Book Review: Mahendra Pal Singh, The Indian Yearbook of Comparative Law 2016

Date01 December 2018
Published date01 December 2018
Subject MatterBook Reviews
756 Book Reviews
sions and debates, as ‘a black-box’ (p. 312) will be too dismissive and pessimistic
about the role of parliament and at the same time exaggerating the role of external
factors. There are works, such as that of Meg Russell and Daniel Gover (2017),
showing the constructive and determining role of legislature in lawmaking in
Westminster systems like Britain. These need to be replicated in India.
The authors are not very enthusiastic about the role of the government as
such, if not undermining at all. However, if parliament as a whole is taken into
consideration, can the authors justifiably underplay the role of parliament as a
whole because it is after all parliament that makes laws and policies? Or do the
authors start with two assumptions: first, it is government, not parliament, which
makes, discusses and decides lawmaking, and second, parliament does not play a
significant role in law and policymaking except for mechanical voting.
Nonetheless, this is a valuable work to study and understand the basics of
Indian policymaking. The book opens up a vast window of opportunities for
budding scholars like me to grab research problems from it. This watershed work
reminds us to safeguard and reform political institutions and their processes in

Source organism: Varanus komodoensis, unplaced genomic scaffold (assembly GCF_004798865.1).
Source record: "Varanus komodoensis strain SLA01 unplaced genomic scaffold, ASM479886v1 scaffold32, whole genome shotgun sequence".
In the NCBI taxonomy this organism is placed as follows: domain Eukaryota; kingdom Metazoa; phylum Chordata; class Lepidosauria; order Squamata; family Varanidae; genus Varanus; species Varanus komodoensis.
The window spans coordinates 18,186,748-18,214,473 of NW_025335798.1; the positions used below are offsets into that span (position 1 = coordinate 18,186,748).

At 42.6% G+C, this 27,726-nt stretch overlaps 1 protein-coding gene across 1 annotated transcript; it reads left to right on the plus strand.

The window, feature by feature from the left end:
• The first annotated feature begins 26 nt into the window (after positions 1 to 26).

political ways.
Russell, M., & Grover, D. (2017). Legislation at Westminister. Oxford: Oxford University
Rupak Kumar
Doctoral Student
Centre for Study of Law and Governance
Jawaharlal Nehru University, New Delhi
Mahendra Pal Singh, The Indian Yearbook of Comparative Law 2016.
New Delhi: Oxford University Press, 2017, 526 pp., `1,002.
The Indian Yearbook of Comparative Law 2016 edited by Professor Mahendra
Pal Singh, a veritable name in the Indian legal landscape, is the first of its kind.
Skimming through the bibliographical sources, we encounter that there are no more
than a dozen comparative law yearbooks of repute and often they are included along
with ‘international’ and not just comparative law and they are mostly of French
and German vintage starting in the second half of the 19th century (the period of
the rise of colonialism and international law coinciding, according to Professor
Martti Koskenniemi with the Comparative Law of International Business (French);
Annuaire (the French yearbook of foreign legislation—since 1872); German
Yearbook of Public Law; Annuaire international de justice constitutionnelle, to

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